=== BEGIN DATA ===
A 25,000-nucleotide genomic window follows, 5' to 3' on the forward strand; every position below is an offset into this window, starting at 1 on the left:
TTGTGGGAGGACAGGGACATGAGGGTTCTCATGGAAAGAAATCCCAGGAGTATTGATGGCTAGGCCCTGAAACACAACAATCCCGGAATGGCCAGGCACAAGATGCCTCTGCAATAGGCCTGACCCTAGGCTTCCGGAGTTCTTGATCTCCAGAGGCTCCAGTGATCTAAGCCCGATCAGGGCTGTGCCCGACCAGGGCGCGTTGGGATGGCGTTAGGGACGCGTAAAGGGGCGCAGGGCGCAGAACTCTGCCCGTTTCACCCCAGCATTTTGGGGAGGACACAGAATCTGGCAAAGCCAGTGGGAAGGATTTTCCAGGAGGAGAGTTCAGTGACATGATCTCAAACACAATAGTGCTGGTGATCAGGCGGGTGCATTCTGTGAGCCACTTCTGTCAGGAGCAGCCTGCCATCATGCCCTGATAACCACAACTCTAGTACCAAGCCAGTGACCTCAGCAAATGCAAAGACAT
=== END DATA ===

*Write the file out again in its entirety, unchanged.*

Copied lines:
A 25,000-nucleotide genomic window follows, 5' to 3' on the forward strand; every position below is an offset into this window, starting at 1 on the left:
TTGTGGGAGGACAGGGACATGAGGGTTCTCATGGAAAGAAATCCCAGGAGTATTGATGGCTAGGCCCTGAAACACAACAATCCCGGAATGGCCAGGCACAAGATGCCTCTGCAATAGGCCTGACCCTAGGCTTCCGGAGTTCTTGATCTCCAGAGGCTCCAGTGATCTAAGCCCGATCAGGGCTGTGCCCGACCAGGGCGCGTTGGGATGGCGTTAGGGACGCGTAAAGGGGCGCAGGGCGCAGAACTCTGCCCGTTTCACCCCAGCATTTTGGGGAGGACACAGAATCTGGCAAAGCCAGTGGGAAGGATTTTCCAGGAGGAGAGTTCAGTGACATGATCTCAAACACAATAGTGCTGGTGATCAGGCGGGTGCATTCTGTGAGCCACTTCTGTCAGGAGCAGCCTGCCATCATGCCCTGATAACCACAACTCTAGTACCAAGCCAGTGACCTCAGCAAATGCAAAGACAT